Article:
Runner's knee, or patellofemoral pain syndrome, is a common issue faced by athletes, especially those involved in running. This condition can have a significant impact on an athlete's performance and well-being. In this blog, we'll explore the causes, symptoms, and treatment options for runner's knee, providing valuable information and resources to help runners maintain their passion for the sport while prioritizing their health.
Causes of Runner's Knee
Overuse and repetitive stress: Running and other high-impact activities can cause irritation and inflammation, leading to discomfort and pain.
Muscle imbalances and weaknesses: Particularly in the quadriceps, hamstrings, and hip muscles, which can negatively impact the stability and alignment of the kneecap.
Improper running form and footwear: Poor form and unsupportive shoes can place undue stress on the knee joint, increasing susceptibility to injury.
Symptoms and Diagnosis
Common symptoms: Dull, aching pain around or behind the kneecap, which can worsen during activities like running, walking, squatting, or climbing stairs.
Diagnostic tests: Physical examination, X-rays, MRI scans, or ultrasound scans may be used to rule out other potential causes of knee pain and confirm the presence of patellofemoral pain syndrome. Ultrasound scans can help visualize the soft tissue structures around the knee and assess for any signs of inflammation or injury.
When to see a healthcare professional: Consult a doctor if you suspect you may have runner's knee for a thorough assessment.
Prevention, Treatment, and Injection Options
To reduce stress on the knee joint and promote stability, incorporate knee-strengthening exercises into your fitness routine. Focus on exercises that target the quadriceps, hamstrings, and hip muscles, as well as the core. Examples of these exercises include:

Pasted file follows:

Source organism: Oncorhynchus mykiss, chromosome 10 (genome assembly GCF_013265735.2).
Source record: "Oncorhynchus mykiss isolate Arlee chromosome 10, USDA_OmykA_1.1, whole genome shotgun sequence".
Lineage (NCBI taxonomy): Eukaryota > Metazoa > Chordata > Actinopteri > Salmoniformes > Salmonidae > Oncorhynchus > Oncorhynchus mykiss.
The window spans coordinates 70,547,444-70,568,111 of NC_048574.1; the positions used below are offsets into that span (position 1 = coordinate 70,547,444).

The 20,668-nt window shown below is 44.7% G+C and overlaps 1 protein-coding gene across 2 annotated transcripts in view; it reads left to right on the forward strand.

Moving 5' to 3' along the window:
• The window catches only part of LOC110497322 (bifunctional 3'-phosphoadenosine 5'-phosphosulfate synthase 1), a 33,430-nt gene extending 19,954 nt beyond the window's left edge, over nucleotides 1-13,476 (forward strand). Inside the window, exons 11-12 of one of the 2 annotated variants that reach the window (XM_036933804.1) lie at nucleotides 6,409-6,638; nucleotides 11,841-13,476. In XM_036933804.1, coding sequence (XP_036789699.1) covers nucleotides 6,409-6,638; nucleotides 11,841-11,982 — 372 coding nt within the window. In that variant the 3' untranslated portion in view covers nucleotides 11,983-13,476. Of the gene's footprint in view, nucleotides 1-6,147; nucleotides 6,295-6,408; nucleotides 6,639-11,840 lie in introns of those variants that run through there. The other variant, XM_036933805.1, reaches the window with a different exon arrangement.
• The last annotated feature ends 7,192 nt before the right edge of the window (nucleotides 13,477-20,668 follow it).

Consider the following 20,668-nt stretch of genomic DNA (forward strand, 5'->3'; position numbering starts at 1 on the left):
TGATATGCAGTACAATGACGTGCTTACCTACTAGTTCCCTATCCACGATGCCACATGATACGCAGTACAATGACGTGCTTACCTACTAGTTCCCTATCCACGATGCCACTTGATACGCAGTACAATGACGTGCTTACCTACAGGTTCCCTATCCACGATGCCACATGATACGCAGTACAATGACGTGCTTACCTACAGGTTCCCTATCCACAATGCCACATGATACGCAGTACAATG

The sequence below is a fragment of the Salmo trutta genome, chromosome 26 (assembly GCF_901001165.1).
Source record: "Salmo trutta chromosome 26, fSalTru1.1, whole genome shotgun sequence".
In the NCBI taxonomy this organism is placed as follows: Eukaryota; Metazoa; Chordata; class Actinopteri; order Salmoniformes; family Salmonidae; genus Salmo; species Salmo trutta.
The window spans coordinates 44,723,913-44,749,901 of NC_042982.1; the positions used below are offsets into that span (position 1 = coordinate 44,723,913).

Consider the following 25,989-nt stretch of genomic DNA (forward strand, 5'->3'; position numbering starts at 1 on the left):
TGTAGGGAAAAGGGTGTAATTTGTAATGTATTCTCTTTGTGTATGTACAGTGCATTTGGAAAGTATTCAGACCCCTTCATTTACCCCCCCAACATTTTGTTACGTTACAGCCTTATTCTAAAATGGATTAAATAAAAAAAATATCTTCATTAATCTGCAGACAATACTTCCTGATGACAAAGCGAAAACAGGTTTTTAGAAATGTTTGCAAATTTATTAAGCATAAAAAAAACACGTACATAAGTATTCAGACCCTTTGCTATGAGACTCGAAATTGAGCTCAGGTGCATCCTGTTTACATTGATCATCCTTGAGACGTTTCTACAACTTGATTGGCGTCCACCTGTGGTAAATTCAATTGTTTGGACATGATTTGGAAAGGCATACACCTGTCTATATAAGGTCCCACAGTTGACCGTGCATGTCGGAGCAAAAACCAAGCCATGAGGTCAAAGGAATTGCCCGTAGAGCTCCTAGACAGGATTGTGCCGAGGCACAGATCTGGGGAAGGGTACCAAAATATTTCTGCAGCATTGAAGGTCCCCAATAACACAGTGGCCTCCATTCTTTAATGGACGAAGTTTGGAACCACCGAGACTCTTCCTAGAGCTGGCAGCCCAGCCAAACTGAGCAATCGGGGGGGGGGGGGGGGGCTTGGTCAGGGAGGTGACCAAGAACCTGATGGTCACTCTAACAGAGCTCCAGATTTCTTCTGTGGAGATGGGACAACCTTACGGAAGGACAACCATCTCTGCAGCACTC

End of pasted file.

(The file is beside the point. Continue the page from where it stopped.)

Improving running form and footwear
Proper running form is crucial in preventing and managing runner's knee. Maintain an upright posture, engage your core, and avoid overstriding. Land on your midfoot, and maintain a comfortable stride rate of around 170-180 steps per minute. Choose supportive and well-fitting shoes that match your foot type and running style, and replace them regularly to ensure adequate cushioning and support.
Incorporating rest and cross-training
Rest is essential for recovering from runner's knee, allowing the joint to heal while maintaining overall fitness. Incorporate cross-training activities that don't exacerbate knee pain, such as swimming, cycling, or rowing. These activities provide a low-impact alternative to running and help maintain cardiovascular fitness during the recovery process.
In some cases, injections may be a viable option to alleviate pain and promote healing:
Corticosteroid injections: These injections provide short-term relief by reducing inflammation in the affected joint. However, their repeated use may lead to potential side effects, such as weakening of the surrounding tissues and bones.
Platelet-rich plasma (PRP) injections: PRP therapy involves injecting a concentrated form of the patient's own blood platelets into the injured area. The growth factors in the platelets stimulate the body's natural healing processes, promoting tissue repair and reducing inflammation.
Hyaluronic acid injections: Also known as viscosupplementation, hyaluronic acid injections help lubricate the knee joint, improving its function and reducing pain. Hyaluronic acid is a natural substance found in joint fluid that aids in cushioning and lubricating the joint.
Recovery and Returning to Running
Follow a structured rehabilitation program: Adhere to your healthcare professional's guidance, which may include physical therapy and a gradual increase in activity levels.
Monitor progress and adjust training: Pay attention to any signs of discomfort or pain and make adjustments as needed.
Injury prevention: Prioritize proper running form, incorporate regular strengthening exercises for the knee and surrounding muscles, and schedule rest days.
The importance of proper care for runner's knee and adopting a proactive approach to prevention and treatment cannot be overstated. Consult a doctor or healthcare professional to accurately diagnose and address this condition, as they can provide tailored advice, treatment recommendations, and guidance throughout the recovery process. By prioritizing your health and well-being, you can continue to pursue your passion for running while minimizing the risk of injury and enjoying a fulfilling, active life.
About the Author: Dr. Mustafa Alnaib MBChB, MRCS, MSc, FEBOT is an orthopaedic surgeon, musculoskeletal doctor and Clinic Director at ACTIVATE Musculoskeletal Clinic in Kent.